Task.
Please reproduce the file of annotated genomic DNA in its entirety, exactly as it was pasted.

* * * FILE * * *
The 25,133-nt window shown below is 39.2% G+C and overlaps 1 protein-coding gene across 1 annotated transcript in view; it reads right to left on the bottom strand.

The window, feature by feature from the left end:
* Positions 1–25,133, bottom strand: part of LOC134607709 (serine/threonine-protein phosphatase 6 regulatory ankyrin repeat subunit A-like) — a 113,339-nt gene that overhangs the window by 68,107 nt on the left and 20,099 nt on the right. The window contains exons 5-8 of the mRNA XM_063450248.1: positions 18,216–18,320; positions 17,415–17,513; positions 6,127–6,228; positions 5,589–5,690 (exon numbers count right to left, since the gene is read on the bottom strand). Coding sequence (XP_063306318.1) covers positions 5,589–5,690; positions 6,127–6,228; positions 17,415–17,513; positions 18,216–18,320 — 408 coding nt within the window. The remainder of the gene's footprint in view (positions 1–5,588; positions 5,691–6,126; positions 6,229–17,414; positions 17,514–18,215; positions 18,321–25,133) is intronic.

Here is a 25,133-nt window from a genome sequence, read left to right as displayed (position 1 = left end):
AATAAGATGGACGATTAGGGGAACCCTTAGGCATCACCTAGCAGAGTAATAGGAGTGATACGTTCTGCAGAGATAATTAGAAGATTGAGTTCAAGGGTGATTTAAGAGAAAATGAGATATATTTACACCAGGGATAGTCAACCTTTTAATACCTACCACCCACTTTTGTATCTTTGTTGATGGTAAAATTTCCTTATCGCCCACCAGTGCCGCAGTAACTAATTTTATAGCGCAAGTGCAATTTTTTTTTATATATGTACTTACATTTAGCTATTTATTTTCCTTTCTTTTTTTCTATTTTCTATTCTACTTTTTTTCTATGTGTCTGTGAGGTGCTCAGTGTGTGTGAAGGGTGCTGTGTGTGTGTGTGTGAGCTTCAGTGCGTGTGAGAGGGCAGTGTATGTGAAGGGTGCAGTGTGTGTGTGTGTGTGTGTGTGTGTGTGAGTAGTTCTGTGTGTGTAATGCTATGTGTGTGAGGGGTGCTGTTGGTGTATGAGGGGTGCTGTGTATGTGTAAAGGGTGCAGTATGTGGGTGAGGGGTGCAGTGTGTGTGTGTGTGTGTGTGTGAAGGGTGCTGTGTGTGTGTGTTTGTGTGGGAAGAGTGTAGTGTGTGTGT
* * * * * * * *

The 25,133-nt window shown below is 39.2% G+C and overlaps 1 protein-coding gene across 1 annotated transcript in view; it reads right to left on the bottom strand.

The window, feature by feature from the left end:
* Positions 1–25,133, bottom strand: part of LOC134607709 (serine/threonine-protein phosphatase 6 regulatory ankyrin repeat subunit A-like) — a 113,339-nt gene that overhangs the window by 68,107 nt on the left and 20,099 nt on the right. The window contains exons 5-8 of the mRNA XM_063450248.1: positions 18,216–18,320; positions 17,415–17,513; positions 6,127–6,228; positions 5,589–5,690 (exon numbers count right to left, since the gene is read on the bottom strand). Coding sequence (XP_063306318.1) covers positions 5,589–5,690; positions 6,127–6,228; positions 17,415–17,513; positions 18,216–18,320 — 408 coding nt within the window. The remainder of the gene's footprint in view (positions 1–5,588; positions 5,691–6,126; positions 6,229–17,414; positions 17,514–18,215; positions 18,321–25,133) is intronic.

Here is a 25,133-nt window from a genome sequence, read left to right as displayed (position 1 = left end):
AATAAGATGGACGATTAGGGGAACCCTTAGGCATCACCTAGCAGAGTAATAGGAGTGATACGTTCTGCAGAGATAATTAGAAGATTGAGTTCAAGGGTGATTTAAGAGAAAATGAGATATATTTACACCAGGGATAGTCAACCTTTTAATACCTACCACCCACTTTTGTATCTTTGTTGATGGTAAAATTTCCTTATCGCCCACCAGTGCCGCAGTAACTAATTTTATAGCGCAAGTGCAATTTTTTTTTATATATGTACTTACATTTAGCTATTTATTTTCCTTTCTTTTTTTCTATTTTCTATTCTACTTTTTTTCTATGTGTCTGTGAGGTGCTCAGTGTGTGTGAAGGGTGCTGTGTGTGTGTGTGTGAGCTTCAGTGCGTGTGAGAGGGCAGTGTATGTGAAGGGTGCAGTGTGTGTGTGTGTGTGTGTGTGTGTGTGAGTAGTTCTGTGTGTGTAATGCTATGTGTGTGAGGGGTGCTGTTGGTGTATGAGGGGTGCTGTGTATGTGTAAAGGGTGCAGTATGTGGGTGAGGGGTGCAGTGTGTGTGTGTGTGTGTGTGTGAAGGGTGCTGTGTGTGTGTGTTTGTGTGGGAAGAGTGTAGTGTGTGTGT